WASHINGTON — In Thornton Wilder’s 1938 play, “Our Town,” heliotrope flowers connect two sets of characters who gather to inhale their intoxicating scent in the moonlight. Heliotropes, then common, are, indeed, wonderfully fragranced. Yet somehow, they’ve fallen out of favor in American gardens.
Many one-time garden staples from the Victorian era through the 1950s have been replaced with hybrids and compact bedding plants, many of which lack the charm, aroma and simple nostalgia of their predecessors.
Here are eight vintage garden flowers worth revisiting:
Four O’Clocks (Mirabilis japala, Mirabilis multiflora)
Fragrant white, red, pink, purple, yellow or bi-color trumpet-shaped flowers open daily in late afternoon and bloom from spring through frost in full to part sun. Plants are low-maintenance, drought-resistant and perennial in zones 8-10. Treat as annuals elsewhere, although they do self-seed readily. Their sweet, lemony scent and shape are a magnet for bees, butterflies and hummingbirds.
Cosmos (Cosmos bipinnatus)
Frilly daisy-like flowers bloom profusely on plants with lacy foliage from early summer through frost. Some varieties are perennial in warmer climates, while others are annual everywhere, but all self-seed, ensuring repeat performances in most gardens for years to come. Plant them in full sun, except for in southernmost areas, where they’ll appreciate a bit of shade. Available in yellow, pink, orange, red, purple, white and maroon.
Sweet peas (Lathyrus odoratus)
Clusters of dainty, ruffled, pink, purple, red, white or bi-color flowers bloom on annual vining plants during spring and early summer. Sweet peas perfume the air with a fragrance reminiscent of grapes. Plant in full sun in northern zones but provide some afternoon shade in the South.
Kiss me over the garden gate (Persicaria orientalis)
A favorite of Thomas Jefferson, this easy-care annual, which quickly grows to 6 feet tall, is perfect for the back of the border. Eye-catching clusters of dangling pink flowers self-sow to ensure a steady supply of plants for years to come. In areas with cold winters, sow seeds directly into the garden in autumn; in frost-free climates, chill them in the freezer for a week before sowing outdoors.
Hollyhocks (Alcea rosea)
Pink, purple, peach, red, white, yellow or near-black flowers completely cover 8-foot stalks from top to bottom. The large-leaved plants are biennial, which means they live for two years and bloom only in their second year, but they do self-seed, so there will always be more on deck. Plant them in full sun in the north and part shade in hot climates, and provide a fence, trellis or stake for support.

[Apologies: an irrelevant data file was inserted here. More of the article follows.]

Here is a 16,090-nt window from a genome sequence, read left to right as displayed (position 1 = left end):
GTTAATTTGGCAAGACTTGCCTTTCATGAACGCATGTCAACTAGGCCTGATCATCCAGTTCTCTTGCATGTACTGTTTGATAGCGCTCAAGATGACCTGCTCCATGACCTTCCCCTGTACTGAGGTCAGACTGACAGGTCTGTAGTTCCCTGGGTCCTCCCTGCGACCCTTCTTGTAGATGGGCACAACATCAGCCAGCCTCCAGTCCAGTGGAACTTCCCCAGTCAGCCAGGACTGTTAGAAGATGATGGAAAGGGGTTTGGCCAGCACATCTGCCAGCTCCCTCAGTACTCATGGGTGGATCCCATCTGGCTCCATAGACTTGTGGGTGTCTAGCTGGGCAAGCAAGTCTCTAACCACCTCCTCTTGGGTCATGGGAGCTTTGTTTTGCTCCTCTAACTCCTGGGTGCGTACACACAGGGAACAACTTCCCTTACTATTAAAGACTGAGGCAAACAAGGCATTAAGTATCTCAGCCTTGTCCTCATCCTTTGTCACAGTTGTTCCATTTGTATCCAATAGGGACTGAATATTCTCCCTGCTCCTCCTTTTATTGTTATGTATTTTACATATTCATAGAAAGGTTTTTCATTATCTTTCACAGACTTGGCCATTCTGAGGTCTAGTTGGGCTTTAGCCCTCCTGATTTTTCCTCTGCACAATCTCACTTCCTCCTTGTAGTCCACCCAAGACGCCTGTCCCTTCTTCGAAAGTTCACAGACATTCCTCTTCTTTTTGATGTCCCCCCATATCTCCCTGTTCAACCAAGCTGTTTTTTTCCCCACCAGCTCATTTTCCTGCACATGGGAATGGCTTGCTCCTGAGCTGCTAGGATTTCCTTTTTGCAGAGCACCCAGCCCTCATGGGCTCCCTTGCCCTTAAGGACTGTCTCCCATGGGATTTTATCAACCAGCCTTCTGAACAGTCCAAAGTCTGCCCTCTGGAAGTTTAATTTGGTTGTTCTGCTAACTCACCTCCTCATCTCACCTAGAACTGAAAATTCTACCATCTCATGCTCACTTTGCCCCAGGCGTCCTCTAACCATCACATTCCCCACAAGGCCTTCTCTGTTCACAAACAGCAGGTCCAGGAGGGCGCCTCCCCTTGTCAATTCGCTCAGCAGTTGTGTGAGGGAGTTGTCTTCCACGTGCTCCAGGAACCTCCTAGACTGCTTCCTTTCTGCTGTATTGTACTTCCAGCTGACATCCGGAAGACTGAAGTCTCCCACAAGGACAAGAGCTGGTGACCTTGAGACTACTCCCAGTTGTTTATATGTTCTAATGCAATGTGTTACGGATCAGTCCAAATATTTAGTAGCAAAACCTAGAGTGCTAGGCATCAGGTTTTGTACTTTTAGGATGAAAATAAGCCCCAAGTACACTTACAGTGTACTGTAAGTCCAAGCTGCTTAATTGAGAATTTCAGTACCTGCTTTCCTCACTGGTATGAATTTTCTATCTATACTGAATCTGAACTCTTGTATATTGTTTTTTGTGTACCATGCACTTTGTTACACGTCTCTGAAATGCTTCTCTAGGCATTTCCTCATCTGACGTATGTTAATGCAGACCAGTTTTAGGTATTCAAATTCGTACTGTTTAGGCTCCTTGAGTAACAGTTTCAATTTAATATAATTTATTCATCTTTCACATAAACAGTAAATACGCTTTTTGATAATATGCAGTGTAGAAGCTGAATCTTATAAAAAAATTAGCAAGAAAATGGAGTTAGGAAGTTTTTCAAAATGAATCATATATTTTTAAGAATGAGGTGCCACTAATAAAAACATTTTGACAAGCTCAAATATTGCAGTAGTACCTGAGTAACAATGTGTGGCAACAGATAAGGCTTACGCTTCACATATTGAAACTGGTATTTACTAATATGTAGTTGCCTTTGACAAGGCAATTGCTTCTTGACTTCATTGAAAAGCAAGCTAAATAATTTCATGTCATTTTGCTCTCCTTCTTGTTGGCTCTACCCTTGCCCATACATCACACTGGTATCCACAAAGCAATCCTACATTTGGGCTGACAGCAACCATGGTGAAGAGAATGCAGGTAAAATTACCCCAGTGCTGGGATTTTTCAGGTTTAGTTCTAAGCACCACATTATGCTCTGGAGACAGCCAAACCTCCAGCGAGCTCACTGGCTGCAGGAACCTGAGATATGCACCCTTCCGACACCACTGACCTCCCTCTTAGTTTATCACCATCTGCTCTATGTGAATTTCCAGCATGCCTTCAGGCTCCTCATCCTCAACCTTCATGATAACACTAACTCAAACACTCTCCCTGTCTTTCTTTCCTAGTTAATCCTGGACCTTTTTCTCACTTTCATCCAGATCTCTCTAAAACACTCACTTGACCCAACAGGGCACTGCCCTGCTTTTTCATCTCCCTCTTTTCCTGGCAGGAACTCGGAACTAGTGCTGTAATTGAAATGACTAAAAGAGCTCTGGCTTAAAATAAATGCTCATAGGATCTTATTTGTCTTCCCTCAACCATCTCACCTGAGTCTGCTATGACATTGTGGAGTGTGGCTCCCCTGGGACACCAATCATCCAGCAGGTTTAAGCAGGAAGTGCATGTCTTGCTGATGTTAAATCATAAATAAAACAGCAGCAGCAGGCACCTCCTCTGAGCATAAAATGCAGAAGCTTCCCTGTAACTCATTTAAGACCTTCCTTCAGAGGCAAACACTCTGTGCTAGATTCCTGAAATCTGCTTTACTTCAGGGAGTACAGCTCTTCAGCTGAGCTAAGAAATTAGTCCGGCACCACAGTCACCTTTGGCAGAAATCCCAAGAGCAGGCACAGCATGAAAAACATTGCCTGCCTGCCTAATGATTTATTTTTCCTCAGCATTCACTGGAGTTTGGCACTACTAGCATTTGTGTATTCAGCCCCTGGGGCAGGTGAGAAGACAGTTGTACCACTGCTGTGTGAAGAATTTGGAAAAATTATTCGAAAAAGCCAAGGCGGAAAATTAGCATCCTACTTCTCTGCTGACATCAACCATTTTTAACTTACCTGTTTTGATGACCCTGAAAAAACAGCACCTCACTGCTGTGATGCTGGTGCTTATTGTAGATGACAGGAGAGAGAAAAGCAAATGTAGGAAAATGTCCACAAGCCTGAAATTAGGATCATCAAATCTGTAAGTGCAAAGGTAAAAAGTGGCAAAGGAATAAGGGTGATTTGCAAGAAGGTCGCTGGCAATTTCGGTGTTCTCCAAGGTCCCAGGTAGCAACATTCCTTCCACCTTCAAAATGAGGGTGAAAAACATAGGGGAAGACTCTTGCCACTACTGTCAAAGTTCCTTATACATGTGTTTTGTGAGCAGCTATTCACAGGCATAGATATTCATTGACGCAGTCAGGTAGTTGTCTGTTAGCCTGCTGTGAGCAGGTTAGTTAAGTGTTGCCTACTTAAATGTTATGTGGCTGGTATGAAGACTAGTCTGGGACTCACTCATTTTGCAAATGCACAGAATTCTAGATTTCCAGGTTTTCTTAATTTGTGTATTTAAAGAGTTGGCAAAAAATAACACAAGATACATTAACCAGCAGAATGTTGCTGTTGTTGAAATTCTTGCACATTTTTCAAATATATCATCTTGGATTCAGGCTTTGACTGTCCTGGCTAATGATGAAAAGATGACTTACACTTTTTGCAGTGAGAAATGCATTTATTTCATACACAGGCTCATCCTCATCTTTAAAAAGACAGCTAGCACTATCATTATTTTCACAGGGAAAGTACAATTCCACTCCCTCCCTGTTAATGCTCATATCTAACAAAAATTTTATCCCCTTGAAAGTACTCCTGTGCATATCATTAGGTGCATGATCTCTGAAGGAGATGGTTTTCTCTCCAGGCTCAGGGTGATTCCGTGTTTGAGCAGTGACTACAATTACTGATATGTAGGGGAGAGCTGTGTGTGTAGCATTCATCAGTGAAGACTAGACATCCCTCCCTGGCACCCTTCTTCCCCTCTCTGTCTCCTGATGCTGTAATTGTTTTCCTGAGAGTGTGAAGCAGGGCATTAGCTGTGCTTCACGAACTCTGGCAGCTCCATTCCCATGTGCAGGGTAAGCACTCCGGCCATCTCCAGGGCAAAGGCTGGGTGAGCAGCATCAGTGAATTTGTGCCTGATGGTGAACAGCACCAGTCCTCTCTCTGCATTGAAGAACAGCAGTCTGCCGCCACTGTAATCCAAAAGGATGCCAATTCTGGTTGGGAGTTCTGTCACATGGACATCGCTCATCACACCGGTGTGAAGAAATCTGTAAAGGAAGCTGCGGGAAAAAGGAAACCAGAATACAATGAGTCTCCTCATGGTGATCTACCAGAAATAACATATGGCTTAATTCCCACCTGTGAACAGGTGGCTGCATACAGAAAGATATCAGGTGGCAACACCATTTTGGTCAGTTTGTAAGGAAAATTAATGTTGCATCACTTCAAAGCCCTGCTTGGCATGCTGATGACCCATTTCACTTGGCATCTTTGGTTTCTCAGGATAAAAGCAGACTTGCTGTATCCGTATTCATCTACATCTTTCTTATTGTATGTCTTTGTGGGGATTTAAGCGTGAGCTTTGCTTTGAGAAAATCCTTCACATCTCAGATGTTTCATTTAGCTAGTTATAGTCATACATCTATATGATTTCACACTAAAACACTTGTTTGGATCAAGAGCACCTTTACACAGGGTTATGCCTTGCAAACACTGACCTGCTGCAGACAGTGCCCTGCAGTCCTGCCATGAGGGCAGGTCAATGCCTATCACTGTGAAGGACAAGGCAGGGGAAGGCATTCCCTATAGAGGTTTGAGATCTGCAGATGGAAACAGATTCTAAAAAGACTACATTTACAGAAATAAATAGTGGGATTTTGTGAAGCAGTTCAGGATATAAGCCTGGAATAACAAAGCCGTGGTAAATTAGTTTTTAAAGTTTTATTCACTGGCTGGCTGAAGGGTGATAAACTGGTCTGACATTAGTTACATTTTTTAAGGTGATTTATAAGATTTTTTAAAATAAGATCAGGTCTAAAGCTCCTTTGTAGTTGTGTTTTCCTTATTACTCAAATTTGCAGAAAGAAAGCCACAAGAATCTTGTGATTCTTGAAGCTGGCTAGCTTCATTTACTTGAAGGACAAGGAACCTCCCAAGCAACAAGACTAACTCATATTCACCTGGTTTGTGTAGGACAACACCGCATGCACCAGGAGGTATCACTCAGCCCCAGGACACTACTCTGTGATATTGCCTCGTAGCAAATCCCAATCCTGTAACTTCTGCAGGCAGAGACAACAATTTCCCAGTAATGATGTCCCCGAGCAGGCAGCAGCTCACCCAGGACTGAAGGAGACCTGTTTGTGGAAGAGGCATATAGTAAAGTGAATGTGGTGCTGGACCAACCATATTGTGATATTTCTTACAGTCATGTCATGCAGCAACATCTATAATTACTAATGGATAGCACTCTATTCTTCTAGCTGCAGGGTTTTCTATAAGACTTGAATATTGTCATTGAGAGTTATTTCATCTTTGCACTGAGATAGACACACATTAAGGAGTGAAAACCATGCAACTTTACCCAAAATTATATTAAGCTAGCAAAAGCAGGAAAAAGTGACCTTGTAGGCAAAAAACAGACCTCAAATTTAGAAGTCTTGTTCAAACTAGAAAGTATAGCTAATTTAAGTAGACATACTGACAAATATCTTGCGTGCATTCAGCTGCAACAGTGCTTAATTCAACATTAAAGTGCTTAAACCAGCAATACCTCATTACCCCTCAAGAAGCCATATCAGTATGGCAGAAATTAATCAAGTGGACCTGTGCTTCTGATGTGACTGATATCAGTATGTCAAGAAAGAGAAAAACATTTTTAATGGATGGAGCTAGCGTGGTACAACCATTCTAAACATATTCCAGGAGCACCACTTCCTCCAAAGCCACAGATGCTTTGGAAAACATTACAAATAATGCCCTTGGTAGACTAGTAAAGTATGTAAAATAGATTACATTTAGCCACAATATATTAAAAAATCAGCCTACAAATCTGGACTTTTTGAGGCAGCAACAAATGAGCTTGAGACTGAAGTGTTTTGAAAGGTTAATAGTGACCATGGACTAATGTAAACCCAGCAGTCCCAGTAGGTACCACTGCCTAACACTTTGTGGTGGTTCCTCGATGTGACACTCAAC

English primroses (Primula vulgaris)
Although there are nearly 500 species of primroses available in many colors today, your great-grandmother’s spring garden likely included these yellow-flowered standards. The short-lived perennials are hardy in zones 3-8, preferring moist, partially shady conditions. Grow them in winter in the deep South; in spring elsewhere.
An herb named for its use in soap-making, this late-spring and summer-blooming perennial groundcover reaches 1-3 feet in height. Sow seeds directly into the garden in a sunny spot in spring and deadhead plants regularly to avoid overly vigorous self-seeding. For a fun project, make liquid soap by simmering 1 cup of tightly packed chopped leaves and stems in 2 cups of water for 15 minutes. Strain through cheesecloth and pour into a glass jar. Keep refrigerated for up to a week and use as an all-purpose cleaner or hand soap.
Heliotropes (Heliotropium arborescens)
With a wonderful, strong scent reminiscent of cherry pie, almond and vanilla, these tender shrubby perennials are grown as annuals in all but zones 9-11. Although available today in several colors, the dark purple variety was the cottage garden classic familiar in Thornton Wilder’s time. Plant them in full sun everywhere except the deep South, where they’ll benefit from some afternoon shade.
Jessica Damiano writes regularly about gardening for The Associated Press. A master gardener and educator, she writes The Weekly Dirt newsletter and creates an annual wall calendar of daily gardening tips. Send her a note at email@example.com and find her at jessicadamiano.com and on Instagram @JesDamiano.
–By JESSICA DAMIANO Associated Press